A Jesuit source in Zimbabwe characterized some reports as exaggeration that suggested the Jesuits might be well placed to mediate, owing to President Mugabe's connections with the Society when at school.
Recently, however, Fr Fidelis Mukonori SJ was responsible for a meeting between the syndicate of white owners and the President Mugabe. The meeting was an attempt to settle the ongoing national dispute that has resulted in the death of a number of persons. [Source: The Tablet; SJ Electronic Information Service]
Fr Charles L Currie SJ, president of the Association of Jesuit Colleges and Universities (AJCU), was among a number of higher education representatives to visit Cuba in April.
Currie was invited to be part of a delegation of Massachusetts educators by Congressmen Joe Moakley (D-MA) and Jim McGovern (D-MA) to explore possibilities for educational and cultural exchange in Cuba.
The group met with government ministers, University of Havana administrators and faculty, artists and writers, medical educators and researchers, elementary school teachers and students, and representatives from the Martin Luther King Center and Caritas Cubana, two of the few nongovernmental organizations in Cuba.
As a result of the visit the College of the Holy Cross, Boston College, and a number of other colleges and universities in the state have agreed to work together to bring Cuban scholars, artists, and writers to the United States.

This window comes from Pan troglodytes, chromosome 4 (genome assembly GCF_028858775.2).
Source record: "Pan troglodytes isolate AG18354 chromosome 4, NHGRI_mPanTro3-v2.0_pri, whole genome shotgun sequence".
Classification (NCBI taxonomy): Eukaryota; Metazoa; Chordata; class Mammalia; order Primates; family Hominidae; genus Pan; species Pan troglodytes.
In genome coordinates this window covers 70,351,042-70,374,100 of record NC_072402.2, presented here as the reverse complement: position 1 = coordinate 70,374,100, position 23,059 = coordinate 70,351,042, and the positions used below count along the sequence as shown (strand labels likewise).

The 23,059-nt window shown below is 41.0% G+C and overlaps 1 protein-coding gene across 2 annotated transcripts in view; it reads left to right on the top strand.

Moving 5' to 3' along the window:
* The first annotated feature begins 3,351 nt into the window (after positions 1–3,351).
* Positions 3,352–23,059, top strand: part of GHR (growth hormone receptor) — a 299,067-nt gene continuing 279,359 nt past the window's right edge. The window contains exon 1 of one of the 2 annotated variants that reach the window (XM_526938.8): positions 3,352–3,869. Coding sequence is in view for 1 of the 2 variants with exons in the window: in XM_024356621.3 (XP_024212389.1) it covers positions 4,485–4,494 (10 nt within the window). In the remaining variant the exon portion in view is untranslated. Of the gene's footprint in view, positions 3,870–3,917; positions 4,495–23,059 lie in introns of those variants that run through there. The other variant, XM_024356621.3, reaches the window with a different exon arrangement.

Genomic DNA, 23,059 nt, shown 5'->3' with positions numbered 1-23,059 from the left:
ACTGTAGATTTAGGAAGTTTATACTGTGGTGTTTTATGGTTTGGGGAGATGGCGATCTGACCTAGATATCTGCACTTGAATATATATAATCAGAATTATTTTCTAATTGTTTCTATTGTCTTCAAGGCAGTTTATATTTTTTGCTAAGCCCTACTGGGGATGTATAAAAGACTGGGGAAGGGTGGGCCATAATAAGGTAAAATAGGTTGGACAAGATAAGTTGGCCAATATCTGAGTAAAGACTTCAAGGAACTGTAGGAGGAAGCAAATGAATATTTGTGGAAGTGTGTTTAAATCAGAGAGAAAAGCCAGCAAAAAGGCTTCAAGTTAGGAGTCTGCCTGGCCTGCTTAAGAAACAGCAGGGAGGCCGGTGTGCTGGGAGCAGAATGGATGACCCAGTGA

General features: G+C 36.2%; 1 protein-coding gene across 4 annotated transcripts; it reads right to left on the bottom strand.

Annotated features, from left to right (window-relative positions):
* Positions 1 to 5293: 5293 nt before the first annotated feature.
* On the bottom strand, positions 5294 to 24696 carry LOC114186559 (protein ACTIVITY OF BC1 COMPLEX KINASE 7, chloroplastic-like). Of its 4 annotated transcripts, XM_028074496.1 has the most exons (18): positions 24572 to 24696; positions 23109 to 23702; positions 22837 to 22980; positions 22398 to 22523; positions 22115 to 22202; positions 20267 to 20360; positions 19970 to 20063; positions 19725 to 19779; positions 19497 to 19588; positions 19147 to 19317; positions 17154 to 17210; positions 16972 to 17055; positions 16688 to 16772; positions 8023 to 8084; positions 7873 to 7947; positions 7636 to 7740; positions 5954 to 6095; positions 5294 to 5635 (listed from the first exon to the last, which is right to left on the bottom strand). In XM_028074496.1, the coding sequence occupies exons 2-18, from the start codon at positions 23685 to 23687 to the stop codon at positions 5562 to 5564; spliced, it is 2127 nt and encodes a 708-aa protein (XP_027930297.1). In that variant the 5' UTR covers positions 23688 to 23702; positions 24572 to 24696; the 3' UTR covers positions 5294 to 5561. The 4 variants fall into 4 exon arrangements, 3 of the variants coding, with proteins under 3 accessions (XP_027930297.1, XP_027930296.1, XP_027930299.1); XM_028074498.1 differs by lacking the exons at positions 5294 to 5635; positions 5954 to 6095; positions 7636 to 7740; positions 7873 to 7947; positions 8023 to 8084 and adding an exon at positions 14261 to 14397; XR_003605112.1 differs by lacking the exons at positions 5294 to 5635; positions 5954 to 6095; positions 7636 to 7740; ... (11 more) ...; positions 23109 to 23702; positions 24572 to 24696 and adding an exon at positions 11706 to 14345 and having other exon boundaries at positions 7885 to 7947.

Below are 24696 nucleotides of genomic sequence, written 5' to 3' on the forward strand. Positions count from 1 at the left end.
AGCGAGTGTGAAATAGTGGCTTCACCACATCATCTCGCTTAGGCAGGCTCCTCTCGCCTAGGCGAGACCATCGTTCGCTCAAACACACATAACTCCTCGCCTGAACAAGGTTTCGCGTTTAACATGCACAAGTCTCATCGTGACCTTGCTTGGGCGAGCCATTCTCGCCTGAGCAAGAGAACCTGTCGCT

"This is an excellent opportunity for our schools to participate in this exciting phase in Cuba's history," said Currie. "We look forward to exploring the possibilities of cultural and student exchanges with Cuba for as many of our 28 colleges and universities as possible." [Source: AJCU]
According to data collected by the Jesuit-run University of Central American (UCA) in San Salvador, 55 percent of Salvadorans profess the Catholic faith, 20 percent say they belong to evangelical churches, and 22 percent say they do not have any religion at all.
"There has been a growth in the Protestant churches; it's slower than it previously was, but there is definitely a disenchantment with the Catholic Church," said Miguel Cruz, a social investigator and head of the university's public opinion institute.
By knocking on doors and interviewing people in the streets, the evangelicals appear to have built up a powerful following, especially among the poorer sectors of society. Jehovah's Witnesses, the most familiar sight visiting homes in residential neighborhoods on Sundays, claim to bring together more than 50,000 people at their services across the country each weekend.